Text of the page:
Most fans were wearing masks and sitting in isolated groups, making the game feel sparsely populated. Even six months into a pandemic, and in the middle of the annual fall football season, these changes to accommodate social distancing still look jarring to those who grew up with the normal sights of high school football. 

But by the fourth week of high school football, Conway is getting the process down: Tickets must be purchased in advance, reminders to wear a mask were announced over the PA, stickers marking six feet distance still holding their color despite sitting in the sun when the stadium isn't in use. 

A masked police officer walking around the stand reminded people not to bunch up and everyone seemed to comply. Public safety officers were around the stadium, all wearing masks.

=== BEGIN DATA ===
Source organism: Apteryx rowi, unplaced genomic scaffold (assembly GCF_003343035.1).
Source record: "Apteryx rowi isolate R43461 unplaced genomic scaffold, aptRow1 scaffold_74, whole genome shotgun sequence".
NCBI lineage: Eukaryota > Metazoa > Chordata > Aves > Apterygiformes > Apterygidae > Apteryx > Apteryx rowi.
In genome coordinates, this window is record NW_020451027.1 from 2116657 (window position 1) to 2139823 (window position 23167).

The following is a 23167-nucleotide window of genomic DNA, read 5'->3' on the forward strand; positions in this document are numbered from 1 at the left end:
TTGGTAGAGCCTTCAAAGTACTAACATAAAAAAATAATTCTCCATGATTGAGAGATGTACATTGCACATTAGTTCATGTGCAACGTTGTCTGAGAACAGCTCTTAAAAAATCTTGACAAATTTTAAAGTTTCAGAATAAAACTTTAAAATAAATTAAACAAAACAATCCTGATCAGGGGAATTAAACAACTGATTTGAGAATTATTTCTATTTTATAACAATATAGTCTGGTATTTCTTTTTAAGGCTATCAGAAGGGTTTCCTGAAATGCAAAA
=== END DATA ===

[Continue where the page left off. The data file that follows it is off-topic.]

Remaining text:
"Working together is how we slow the spread of COVID-19," the announcer reminded the crowd ahead of the second half. 

While a vast majority of people appeared to wear a mask, there were exceptions. The most common violation would be masks below the nose, or dipping it down quickly to react to a play or dropped catch. 

Others, as is allowed under the rules, dropped their masks to eat or drink. And still, there were some walking around with no masks in sight. These folks seemed to be in a minority. 

Even then, when reminded by a cop or a friend to mask up, most folks quickly complied. 

— Tyler Fleming, tfleming@postandcourier.com

Reach Nick Masuda at 843-607-0912. Follow him on Twitter at @nickmasudaphoto.